GENEVA -- Fiat Chrysler Automobiles CEO Sergio Marchionne, who describes himself as an “Apple freak,” is keen to partner with the technology giant on building a car.
Given the complexity of auto manufacturing, Apple Inc. would be better served working with an established manufacturer than trying to build a car on its own, and FCA would be well-suited, according to Marchionne, who says he owns every kind of product Apple makes.
“I would assume that we have the credibility to be one of the players they have looked at,” Marchionne said at the Geneva auto show. “There are parts of us that would be interesting for them.”
He also said of Apple: "If they have any urges to make a car, I'd advise them to lie down and wait until the feeling passes. Illnesses like this come and go, you will recover from them, they're not lethal."
A source told Reuters last year that Apple was exploring how to make an entire vehicle, not just designing automotive software or individual components.
Helping a competitor get off the ground may seem an usual move, but it reflects Marchionne’s belief that the auto industry wastes capital and needs to change. His latest push for consolidation has been rebuffed by counterparts, and Marchionne has shifted focus to eliminating Fiat’s debt and boosting profit. A partnership with Apple, or Alphabet Inc.’s Google, could help that.
While Google has been testing driverless vehicles, Apple has been exploring the development of a car and pushing a team to begin production of an electric vehicle as early as 2020, people familiar with the effort have said. Marchionne says he understands Apple’s “syntax” and is ready work on their terms, putting Fiat Chrysler in better position than rivals.
“Apple has a language, and you have to be able to speak that language,” said Marchionne. “Usually the industry comes into that dialogue with a high degree of arrogance as we know how to make cars. That’s not very helpful as their syntax is worth more than our ability to build cars.”
No merger talks
Meanwhile, Marchionne on Tuesday reiterated that FCA is not in tie-up talks with anyone at present, including PSA/Peugeot-Citroen, and a potential partner would need to have the same multi-brand strategy as FCA for a merger to work.
FCA shares got a lift last week after PSA said it was open to strategic opportunities in the auto sector, sparking speculation the two companies could enter merger discussions, but Marchionne said there were no talks with PSA.
Speaking on the sidelines of the Geneva show, Marchionne added that since the failure of his bid to tie-up with U.S. automaker General Motors, FCA had decided to carry on solo and was certain of reaching its ambitious targets for the years to 2018 even without a partner.
In January, FCA raised the financial targets of its five-year turnaround plan following a better-than-expected performance in North America and Europe and strong sales of its Jeep SUVs, but some analysts wondered whether the indebted carmaker would be able to execute it on its own.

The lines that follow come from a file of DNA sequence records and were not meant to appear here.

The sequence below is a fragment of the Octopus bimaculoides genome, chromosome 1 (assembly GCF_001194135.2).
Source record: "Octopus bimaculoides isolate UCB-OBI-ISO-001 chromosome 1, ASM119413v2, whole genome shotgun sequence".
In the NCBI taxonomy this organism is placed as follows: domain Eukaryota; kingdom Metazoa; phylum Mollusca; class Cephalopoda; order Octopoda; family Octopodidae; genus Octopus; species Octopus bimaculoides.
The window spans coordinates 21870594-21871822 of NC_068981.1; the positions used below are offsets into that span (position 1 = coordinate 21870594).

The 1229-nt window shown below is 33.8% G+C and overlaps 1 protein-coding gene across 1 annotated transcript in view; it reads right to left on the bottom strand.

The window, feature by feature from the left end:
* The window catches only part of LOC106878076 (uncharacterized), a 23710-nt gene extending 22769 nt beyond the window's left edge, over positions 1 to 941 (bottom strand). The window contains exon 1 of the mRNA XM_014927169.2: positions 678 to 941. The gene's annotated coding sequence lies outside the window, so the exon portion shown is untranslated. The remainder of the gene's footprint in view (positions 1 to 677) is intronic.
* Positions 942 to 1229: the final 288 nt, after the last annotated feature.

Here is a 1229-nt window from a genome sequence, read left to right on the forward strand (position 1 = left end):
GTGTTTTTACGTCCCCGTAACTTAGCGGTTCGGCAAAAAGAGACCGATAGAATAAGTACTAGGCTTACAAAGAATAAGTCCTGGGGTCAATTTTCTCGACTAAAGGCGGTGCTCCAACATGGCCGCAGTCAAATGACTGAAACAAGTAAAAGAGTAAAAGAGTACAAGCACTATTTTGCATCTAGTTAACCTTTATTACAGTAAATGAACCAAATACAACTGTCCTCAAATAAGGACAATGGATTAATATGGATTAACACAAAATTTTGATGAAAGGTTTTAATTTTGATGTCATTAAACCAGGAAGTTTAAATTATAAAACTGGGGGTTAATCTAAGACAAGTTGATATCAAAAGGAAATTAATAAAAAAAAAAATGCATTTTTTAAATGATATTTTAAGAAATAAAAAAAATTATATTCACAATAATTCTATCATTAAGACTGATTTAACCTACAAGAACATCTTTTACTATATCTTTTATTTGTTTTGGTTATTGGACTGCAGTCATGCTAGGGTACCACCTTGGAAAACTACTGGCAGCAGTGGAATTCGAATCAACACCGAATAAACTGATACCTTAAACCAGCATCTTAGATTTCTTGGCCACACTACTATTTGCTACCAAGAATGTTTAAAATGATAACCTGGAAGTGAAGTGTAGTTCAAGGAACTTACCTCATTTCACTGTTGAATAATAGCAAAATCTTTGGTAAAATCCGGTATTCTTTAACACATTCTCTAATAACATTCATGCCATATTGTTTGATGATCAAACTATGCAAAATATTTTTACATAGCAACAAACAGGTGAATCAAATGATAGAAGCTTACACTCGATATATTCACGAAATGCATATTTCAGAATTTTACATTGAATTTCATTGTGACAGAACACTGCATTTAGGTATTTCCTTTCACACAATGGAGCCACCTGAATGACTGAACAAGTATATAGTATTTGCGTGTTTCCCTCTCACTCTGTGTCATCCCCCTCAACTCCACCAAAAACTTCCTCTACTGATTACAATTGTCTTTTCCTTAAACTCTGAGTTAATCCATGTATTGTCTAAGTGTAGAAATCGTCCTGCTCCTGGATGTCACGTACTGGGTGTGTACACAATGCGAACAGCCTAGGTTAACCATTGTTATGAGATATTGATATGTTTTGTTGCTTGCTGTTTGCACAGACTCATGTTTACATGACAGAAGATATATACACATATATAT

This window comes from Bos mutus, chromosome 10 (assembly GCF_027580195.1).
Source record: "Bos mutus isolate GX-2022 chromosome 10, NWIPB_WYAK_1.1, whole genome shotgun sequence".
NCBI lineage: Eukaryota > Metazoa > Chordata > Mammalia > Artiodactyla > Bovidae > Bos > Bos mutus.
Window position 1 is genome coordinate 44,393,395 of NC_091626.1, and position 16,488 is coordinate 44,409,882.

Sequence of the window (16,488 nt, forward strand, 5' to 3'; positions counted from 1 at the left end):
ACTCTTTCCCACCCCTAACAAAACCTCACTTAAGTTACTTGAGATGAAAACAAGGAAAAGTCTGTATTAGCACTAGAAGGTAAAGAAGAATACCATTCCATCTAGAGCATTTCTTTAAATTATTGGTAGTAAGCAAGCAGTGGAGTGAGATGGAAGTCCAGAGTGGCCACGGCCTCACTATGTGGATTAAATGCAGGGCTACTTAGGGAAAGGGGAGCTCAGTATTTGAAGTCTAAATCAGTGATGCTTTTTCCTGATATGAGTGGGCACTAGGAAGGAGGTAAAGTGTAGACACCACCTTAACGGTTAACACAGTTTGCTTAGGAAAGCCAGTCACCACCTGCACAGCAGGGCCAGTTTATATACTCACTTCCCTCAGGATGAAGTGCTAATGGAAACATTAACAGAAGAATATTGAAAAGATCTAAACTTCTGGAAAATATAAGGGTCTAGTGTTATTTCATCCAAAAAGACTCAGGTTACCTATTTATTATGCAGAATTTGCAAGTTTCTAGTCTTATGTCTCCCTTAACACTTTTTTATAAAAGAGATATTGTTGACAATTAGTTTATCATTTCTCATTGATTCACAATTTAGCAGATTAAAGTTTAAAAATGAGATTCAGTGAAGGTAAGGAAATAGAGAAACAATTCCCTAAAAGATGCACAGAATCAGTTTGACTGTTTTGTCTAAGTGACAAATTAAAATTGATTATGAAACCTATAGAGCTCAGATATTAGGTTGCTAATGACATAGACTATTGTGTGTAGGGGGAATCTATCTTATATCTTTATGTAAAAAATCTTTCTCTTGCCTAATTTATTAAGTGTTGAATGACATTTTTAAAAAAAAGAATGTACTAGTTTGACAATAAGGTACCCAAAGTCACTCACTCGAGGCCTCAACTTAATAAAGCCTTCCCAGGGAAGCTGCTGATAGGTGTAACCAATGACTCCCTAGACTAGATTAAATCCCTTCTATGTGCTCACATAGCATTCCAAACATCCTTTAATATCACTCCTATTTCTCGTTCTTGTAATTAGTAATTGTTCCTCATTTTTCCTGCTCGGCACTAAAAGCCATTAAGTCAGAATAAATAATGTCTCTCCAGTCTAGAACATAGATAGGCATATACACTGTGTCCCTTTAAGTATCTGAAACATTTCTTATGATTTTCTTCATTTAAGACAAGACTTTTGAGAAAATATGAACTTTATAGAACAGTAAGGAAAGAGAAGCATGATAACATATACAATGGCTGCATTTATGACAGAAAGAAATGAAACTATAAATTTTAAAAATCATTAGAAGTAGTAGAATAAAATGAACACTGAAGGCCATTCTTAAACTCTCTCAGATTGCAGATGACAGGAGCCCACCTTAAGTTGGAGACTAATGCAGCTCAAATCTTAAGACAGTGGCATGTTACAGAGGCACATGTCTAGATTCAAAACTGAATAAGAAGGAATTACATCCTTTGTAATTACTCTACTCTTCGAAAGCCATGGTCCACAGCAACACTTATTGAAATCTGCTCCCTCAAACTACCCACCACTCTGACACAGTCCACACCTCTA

Marchionne later said that GM, Volkswagen and to some extent Renault-Nissan had a similar strategy to FCA, while it was difficult to imagine how a combination with Ford could work given its one-brand focus.
"When it comes to consolidation, we have always focused our efforts on companies that have the same DNA...you cannot merge with someone that does not understand you," Marchionne said.
"Volkswagen, GM are companies that understand this reality well, they continue to be points of reference ... and to some extent Renault-Nissan ... they have experience of multi-brands," he said. "It's difficult to imagine other alliances."
Marchionne said FCA had been approached by other automakers but the options were not sufficiently attractive.
Marchionne also said that while he believed the U.S. market had peaked, he expected industry-wide car sales in Europe to grow 3 percent this year.
Among several products FCA launched in Geneva was Maserati's long-awaited Levante SUV, meant to reverse a fall in sales the luxury brand had suffered in recent quarters.
The vehicle, whose price starts at around 72,000 euros ($78,156) in Italy, will go on sale in Europe in May, in July in Asia and in September in North America.
Asked about whether some follow-up products for the brand would be delayed as is the case with sister-brand Alfa Romeo, Marchionne said there was no decision on the matter yet.
The CEO said the sales start of the Alfa Romeo Giulia sedan had been delayed given technical issues, but would kick-off soon.
Marchionne did not confirm an earlier promise of bringing all workers in Italy that are currently on temporary layoffs back to work by 2018, but said the company would "do its best."
He added discussions were ongoing to find a contract manufacturer to build its small and midsize cars in the U.S., but declined comment on a possible timeframe.
Bloomberg and Reuters contributed to this report.